Michael Shermer wrote a post on his blog called “Why People Don’t Trust Free Markets.” Shermer is the founder of the The Skeptics Society and editor of its magazine Skeptic. Skeptic magazine is dedicated to investigating and debunking junk science and supernatural claims.
For me, Shermer is a little bit of a mixed bag. He gave a good talk at TED on “why people believe strange things.” I criticized one of his columns in Scientific American on “Rational Atheism.” So any criticism of Shermer should be tempered against the good work that he does. It is a phenomenon that people tend to hold greater disdain for those they disagree with slightly than completely. A young-Earth creationist can be dismissed as haplessly misinformed. Their employment of logical fallacies and poor evidence is not notable, it is expected. Shermer, as a person who advocates a more rational understand of the universe, employs similar canards; it feels like an outright betrayal. He should know better!
Shermer starts off by quoting Ludwig von Mises:
The truth is that capitalism has not only multiplied population figures but at the same time improved the people’s standard of living in an unprecedented way. Neither economic thinking nor historical experience suggest that any other social system could be as beneficial to the masses as capitalism. The results speak for themselves. The market economy needs no apologists and propagandists. It can apply to itself the words of Sir Christopher Wren’s epitaph in St. Paul’s: Si monumentum requires, circumspice.
Noam Chomsky breaks apart this argument when asked if capitalism is making life better?
As Chomsky correctly notes, one could say the same thing about slave societies. As a skeptic who knows the importance of tracking the failures as well as the successes, I am surprised he employs this line of argument.
Next Shermer goes on to state:
Market solutions to social problems are generally received with skepticism. Businessmen are distrusted, corporations looked at askance, and there is a well-known resentment against those who have most benefited from markets.
I’m surprised Shermer doesn’t offer any examples for this. What is an example of a market based solution to a social problem? Would school vouchers be a fair example? Or is “a market solution” turning over a municipality to a private entity.
Businessmen should be distrusted. Anytime some one is trying to sell you something, their claims should be looked at skeptically, especially because they have obvious incentive to cheat. Corporations are distrusted because they are incredibly powerful and largely, publicly unaccountable institutions. By their very nature, they are one-share, one-vote, not one-person, one-vote. This has major ramifications for so-called “externalities.” See ship breaking in Bangladesh for an example of externalities.
As for resentment towards the biggest winners in a free-market, I know of no way to meaningfully quantify it. Even for Bill Gates, his book “Business @ the Speed of Thought” was a best seller near the time it was released. Is that antipathy? Is that resentment? Buying a book that he wrote? Yes, there are people that don’t like Bill Gates, but that seems indicative of any public figure.
Shermer then gives a sketch of historical development from hunter-gather tribes explain “evolutionary egalitarianism” or the collective reversion for “excessive greed and avarice.” Then Shermer pulls a remarkable rhetorical trick:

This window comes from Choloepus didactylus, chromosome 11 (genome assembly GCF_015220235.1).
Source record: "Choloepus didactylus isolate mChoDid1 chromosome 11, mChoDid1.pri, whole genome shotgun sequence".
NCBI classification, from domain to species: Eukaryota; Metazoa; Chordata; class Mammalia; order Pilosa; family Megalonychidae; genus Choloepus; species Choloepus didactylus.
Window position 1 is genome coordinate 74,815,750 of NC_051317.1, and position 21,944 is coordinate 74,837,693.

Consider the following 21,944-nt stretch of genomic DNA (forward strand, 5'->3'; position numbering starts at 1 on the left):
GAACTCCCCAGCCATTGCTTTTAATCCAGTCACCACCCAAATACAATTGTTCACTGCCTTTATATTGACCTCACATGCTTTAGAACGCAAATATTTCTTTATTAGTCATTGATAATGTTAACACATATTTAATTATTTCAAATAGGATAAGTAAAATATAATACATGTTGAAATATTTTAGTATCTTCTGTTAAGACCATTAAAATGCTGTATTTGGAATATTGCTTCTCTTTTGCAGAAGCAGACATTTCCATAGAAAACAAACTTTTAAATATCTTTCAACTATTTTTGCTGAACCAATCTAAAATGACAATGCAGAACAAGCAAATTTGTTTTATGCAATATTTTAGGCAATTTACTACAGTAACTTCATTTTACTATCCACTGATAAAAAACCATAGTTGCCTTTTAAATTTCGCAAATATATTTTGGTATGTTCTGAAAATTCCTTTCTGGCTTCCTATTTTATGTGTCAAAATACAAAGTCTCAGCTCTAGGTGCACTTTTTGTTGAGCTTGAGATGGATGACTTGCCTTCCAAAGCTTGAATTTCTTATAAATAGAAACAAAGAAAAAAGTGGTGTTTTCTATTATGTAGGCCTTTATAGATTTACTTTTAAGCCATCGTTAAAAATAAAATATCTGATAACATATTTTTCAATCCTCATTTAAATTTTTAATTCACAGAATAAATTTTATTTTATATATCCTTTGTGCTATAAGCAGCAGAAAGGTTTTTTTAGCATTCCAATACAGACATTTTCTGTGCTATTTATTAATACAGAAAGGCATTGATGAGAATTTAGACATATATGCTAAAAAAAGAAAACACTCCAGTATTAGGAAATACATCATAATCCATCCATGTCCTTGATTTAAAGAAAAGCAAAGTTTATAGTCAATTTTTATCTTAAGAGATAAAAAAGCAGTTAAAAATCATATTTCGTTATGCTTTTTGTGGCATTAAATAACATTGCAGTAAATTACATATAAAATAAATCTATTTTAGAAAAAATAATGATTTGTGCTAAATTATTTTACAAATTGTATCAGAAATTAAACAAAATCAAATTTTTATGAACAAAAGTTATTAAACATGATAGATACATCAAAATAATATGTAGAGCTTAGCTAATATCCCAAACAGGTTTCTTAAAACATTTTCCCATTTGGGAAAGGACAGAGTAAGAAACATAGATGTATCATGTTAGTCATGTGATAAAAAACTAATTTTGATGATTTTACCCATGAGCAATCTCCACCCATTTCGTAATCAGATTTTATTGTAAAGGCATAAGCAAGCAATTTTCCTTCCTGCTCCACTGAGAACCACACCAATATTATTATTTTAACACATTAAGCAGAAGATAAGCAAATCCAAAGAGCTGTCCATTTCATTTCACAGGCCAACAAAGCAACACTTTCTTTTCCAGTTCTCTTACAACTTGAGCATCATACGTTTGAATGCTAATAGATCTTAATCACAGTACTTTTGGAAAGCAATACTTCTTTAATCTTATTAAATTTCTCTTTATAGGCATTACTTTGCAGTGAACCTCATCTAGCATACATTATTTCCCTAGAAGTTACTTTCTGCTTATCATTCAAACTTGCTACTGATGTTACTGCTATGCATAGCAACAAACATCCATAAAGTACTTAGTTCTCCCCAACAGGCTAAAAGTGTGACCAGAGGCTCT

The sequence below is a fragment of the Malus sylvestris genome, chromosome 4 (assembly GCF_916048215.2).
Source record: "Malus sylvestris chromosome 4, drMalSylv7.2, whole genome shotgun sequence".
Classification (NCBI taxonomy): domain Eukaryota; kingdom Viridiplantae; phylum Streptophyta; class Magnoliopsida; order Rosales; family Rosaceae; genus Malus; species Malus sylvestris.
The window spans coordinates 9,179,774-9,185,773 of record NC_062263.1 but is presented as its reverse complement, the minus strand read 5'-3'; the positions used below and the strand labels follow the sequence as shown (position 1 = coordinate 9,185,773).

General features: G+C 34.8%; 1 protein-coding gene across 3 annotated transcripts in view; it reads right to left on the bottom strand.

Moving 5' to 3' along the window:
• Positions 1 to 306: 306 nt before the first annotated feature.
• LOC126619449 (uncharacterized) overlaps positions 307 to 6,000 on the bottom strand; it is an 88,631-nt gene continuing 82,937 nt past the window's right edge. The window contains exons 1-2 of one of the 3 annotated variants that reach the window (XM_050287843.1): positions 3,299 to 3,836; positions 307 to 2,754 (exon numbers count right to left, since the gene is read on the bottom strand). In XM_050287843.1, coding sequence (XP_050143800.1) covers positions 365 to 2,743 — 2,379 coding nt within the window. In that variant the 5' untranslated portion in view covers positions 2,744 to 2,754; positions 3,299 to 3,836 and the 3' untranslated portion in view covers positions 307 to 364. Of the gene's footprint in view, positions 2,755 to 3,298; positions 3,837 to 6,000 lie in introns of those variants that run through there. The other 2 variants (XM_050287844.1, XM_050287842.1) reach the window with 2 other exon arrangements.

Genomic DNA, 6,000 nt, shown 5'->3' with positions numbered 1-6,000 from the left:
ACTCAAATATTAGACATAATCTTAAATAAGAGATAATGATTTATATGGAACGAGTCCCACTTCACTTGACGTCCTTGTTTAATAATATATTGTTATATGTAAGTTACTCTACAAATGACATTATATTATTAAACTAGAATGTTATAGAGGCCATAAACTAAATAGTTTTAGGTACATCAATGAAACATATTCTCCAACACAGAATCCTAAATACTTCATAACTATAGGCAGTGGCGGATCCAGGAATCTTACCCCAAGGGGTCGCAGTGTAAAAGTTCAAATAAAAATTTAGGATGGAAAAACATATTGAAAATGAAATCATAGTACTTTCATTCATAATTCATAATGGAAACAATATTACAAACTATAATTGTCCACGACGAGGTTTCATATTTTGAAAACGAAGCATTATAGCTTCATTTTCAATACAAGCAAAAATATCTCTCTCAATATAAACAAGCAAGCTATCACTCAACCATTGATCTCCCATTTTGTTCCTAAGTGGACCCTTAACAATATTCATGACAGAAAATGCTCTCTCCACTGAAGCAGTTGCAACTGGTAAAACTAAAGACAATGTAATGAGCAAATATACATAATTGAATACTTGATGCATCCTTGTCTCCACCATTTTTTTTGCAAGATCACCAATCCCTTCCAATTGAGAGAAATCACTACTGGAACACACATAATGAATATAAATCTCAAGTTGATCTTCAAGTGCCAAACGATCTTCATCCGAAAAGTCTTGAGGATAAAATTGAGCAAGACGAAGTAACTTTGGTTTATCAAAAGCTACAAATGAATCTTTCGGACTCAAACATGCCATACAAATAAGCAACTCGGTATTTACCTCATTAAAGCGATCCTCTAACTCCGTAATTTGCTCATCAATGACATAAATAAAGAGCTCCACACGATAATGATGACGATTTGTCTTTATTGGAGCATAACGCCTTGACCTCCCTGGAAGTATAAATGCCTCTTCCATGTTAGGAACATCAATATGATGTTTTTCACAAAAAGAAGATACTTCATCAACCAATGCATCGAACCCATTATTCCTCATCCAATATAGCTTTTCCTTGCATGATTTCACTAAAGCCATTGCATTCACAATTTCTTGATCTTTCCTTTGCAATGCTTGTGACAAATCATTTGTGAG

Throughout most of the history of civilization as well, economic inequalities were not the result of natural differences in drive and talent between members of a society equally free to pursue their right to prosperity; instead, a handful of chiefs, kings, nobles, and priests exploited an unfair and rigged social system to achieve gains best described as ill gotten.
I would love to see this great break in history where society moved to a pure meritocracy based on a free market. It is telling that whenever a country democratically decides to redistribute land to undue some of the “ill gotten” gains of the past, the United States has seen fit to intervene as was the case in Iran, Chile and Guatemala.
The most laughable part of the piece, and the most unconscionable is Shermer citing “well-documented liberal bias in the academy and the media against free markets.” It absolutely must be screaming in the back of Shermer’s mind that the argument he employs in this section is exactly the same tactic intelligent-design advocates use to claim bias against their espoused ideas. There are not two, equally valid sides to every issue. Setting up a false dichotomy and adhering to the doctrine of “centerism” is incorrect on its face. Arianna Huffington posits it as equal time for lies. If Shermer wants to demonstrate some bias against free market ideology, he needs to improve his method. He needs to look at individual stories and pick out irrefutable inaccuracies. The “centerist” doctrine he tries to employ is worse than worthless.
Shermer then concludes:
This is, in fact, why WorldCom and Enron type disasters still make headlines. If they didn’t — if such corporate catastrophes caused by egregious ethical lapses were so common that they were not even worth covering on the nightly news — free market capitalism would implode. Instead it thrives, but just as eternal vigilance is the price of freedom, so too must it be for free markets, since both are inextricably bound together.
Capitalism and freedom are not inextricably bound together. They are frequently diametrically opposed propositions.
Naomi Klein investigated the link in “China’s All-Seeing Eye.” Shermer sentiment is no more true than when Milton Friedman pitched it.